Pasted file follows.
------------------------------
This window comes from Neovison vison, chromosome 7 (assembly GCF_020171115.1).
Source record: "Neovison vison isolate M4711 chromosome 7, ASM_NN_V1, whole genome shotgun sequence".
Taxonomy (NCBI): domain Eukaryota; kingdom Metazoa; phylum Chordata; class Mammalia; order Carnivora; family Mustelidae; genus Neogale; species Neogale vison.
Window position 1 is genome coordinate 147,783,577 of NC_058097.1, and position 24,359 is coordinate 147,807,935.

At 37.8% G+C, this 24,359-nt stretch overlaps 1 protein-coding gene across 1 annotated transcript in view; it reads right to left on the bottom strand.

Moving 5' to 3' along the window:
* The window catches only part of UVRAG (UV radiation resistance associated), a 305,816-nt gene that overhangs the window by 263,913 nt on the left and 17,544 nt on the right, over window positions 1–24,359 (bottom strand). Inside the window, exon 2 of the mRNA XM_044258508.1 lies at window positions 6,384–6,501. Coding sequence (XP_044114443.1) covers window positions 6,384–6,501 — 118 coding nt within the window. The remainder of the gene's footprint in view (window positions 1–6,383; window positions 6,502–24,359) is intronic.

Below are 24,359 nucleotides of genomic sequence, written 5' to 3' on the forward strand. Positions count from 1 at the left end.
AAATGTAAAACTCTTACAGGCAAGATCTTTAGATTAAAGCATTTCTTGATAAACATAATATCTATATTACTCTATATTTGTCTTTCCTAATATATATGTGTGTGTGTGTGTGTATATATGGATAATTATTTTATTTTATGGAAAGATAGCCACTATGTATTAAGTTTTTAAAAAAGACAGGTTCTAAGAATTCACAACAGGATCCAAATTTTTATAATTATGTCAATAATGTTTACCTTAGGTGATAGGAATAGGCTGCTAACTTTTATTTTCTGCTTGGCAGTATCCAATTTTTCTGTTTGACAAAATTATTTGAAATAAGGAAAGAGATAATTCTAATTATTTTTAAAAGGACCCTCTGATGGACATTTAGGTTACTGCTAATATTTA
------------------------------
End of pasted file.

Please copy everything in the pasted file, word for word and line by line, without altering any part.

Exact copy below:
This window comes from Neovison vison, chromosome 7 (assembly GCF_020171115.1).
Source record: "Neovison vison isolate M4711 chromosome 7, ASM_NN_V1, whole genome shotgun sequence".
Taxonomy (NCBI): domain Eukaryota; kingdom Metazoa; phylum Chordata; class Mammalia; order Carnivora; family Mustelidae; genus Neogale; species Neogale vison.
Window position 1 is genome coordinate 147,783,577 of NC_058097.1, and position 24,359 is coordinate 147,807,935.

At 37.8% G+C, this 24,359-nt stretch overlaps 1 protein-coding gene across 1 annotated transcript in view; it reads right to left on the bottom strand.

Moving 5' to 3' along the window:
* The window catches only part of UVRAG (UV radiation resistance associated), a 305,816-nt gene that overhangs the window by 263,913 nt on the left and 17,544 nt on the right, over window positions 1–24,359 (bottom strand). Inside the window, exon 2 of the mRNA XM_044258508.1 lies at window positions 6,384–6,501. Coding sequence (XP_044114443.1) covers window positions 6,384–6,501 — 118 coding nt within the window. The remainder of the gene's footprint in view (window positions 1–6,383; window positions 6,502–24,359) is intronic.

Below are 24,359 nucleotides of genomic sequence, written 5' to 3' on the forward strand. Positions count from 1 at the left end.
AAATGTAAAACTCTTACAGGCAAGATCTTTAGATTAAAGCATTTCTTGATAAACATAATATCTATATTACTCTATATTTGTCTTTCCTAATATATATGTGTGTGTGTGTGTGTATATATGGATAATTATTTTATTTTATGGAAAGATAGCCACTATGTATTAAGTTTTTAAAAAAGACAGGTTCTAAGAATTCACAACAGGATCCAAATTTTTATAATTATGTCAATAATGTTTACCTTAGGTGATAGGAATAGGCTGCTAACTTTTATTTTCTGCTTGGCAGTATCCAATTTTTCTGTTTGACAAAATTATTTGAAATAAGGAAAGAGATAATTCTAATTATTTTTAAAAGGACCCTCTGATGGACATTTAGGTTACTGCTAATATTTA